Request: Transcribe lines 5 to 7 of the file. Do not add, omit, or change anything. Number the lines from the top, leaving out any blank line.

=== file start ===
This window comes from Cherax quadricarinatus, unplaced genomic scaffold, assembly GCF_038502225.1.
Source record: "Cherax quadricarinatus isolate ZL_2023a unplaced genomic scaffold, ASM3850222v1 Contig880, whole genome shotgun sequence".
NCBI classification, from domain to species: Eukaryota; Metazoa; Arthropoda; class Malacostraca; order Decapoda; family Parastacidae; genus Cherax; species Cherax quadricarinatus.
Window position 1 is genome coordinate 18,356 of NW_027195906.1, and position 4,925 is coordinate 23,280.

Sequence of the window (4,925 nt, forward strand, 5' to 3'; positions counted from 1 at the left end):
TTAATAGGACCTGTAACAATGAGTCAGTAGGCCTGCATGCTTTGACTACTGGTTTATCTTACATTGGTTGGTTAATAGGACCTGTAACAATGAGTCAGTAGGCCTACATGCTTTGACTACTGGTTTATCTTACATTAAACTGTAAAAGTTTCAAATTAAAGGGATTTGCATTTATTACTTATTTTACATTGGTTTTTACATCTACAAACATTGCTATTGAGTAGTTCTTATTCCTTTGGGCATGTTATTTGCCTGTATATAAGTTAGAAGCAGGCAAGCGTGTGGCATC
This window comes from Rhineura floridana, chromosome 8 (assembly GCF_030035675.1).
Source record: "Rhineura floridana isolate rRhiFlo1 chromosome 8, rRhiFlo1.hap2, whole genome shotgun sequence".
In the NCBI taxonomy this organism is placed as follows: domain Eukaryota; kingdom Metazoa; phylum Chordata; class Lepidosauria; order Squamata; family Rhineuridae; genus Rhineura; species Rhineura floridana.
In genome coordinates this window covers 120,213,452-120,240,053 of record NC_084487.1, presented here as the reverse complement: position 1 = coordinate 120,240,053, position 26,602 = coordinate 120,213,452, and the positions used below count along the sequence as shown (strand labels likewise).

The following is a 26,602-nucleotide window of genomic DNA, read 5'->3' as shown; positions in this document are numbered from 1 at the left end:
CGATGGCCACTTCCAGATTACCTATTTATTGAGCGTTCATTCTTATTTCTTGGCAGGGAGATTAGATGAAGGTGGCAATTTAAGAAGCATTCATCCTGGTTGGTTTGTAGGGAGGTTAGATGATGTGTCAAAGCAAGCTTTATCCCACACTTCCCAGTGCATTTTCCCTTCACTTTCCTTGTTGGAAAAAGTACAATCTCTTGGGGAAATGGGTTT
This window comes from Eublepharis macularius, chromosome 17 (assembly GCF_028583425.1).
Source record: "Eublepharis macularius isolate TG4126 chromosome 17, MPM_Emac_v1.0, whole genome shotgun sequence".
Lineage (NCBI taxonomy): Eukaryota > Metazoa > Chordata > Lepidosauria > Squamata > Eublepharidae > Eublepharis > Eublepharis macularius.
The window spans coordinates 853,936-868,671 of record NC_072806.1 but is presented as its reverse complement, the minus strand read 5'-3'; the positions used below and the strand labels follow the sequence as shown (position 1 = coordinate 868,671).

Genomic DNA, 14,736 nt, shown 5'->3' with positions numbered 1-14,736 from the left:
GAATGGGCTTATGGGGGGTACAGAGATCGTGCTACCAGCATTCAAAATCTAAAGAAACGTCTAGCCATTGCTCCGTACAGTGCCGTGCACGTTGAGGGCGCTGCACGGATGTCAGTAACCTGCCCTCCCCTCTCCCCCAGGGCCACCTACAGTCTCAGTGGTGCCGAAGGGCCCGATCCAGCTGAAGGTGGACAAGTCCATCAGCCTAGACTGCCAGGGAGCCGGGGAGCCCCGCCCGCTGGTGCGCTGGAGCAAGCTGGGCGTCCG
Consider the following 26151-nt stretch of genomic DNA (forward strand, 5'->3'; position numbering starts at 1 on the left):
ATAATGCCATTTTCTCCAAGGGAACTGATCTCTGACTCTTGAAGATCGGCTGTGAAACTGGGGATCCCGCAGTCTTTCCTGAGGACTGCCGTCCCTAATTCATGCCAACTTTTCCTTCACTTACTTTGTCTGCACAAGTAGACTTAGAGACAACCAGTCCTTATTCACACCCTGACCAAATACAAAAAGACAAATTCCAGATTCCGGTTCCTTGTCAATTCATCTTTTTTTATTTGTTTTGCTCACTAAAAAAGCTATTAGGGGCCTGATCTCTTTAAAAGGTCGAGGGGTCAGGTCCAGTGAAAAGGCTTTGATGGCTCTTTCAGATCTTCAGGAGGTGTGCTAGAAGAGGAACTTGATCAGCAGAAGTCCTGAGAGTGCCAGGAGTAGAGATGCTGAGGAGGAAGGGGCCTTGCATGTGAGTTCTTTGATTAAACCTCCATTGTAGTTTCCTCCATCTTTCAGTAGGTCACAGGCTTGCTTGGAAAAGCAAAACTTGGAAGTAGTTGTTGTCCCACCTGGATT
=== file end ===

Sequence of the window (4,925 nt, forward strand, 5' to 3'; positions counted from 1 at the left end):
TTAATAGGACCTGTAACAATGAGTCAGTAGGCCTGCATGCTTTGACTACTGGTTTATCTTACATTGGTTGGTTAATAGGACCTGTAACAATGAGTCAGTAGGCCTACATGCTTTGACTACTGGTTTATCTTACATTAAACTGTAAAAGTTTCAAATTAAAGGGATTTGCATTTATTACTTATTTTACATTGGTTTTTACATCTACAAACATTGCTATTGAGTAGTTCTTATTCCTTTGGGCATGTTATTTGCCTGTATATAAGTTAGAAGCAGGCAAGCGTGTGGCATC
This window comes from Rhineura floridana, chromosome 8 (assembly GCF_030035675.1).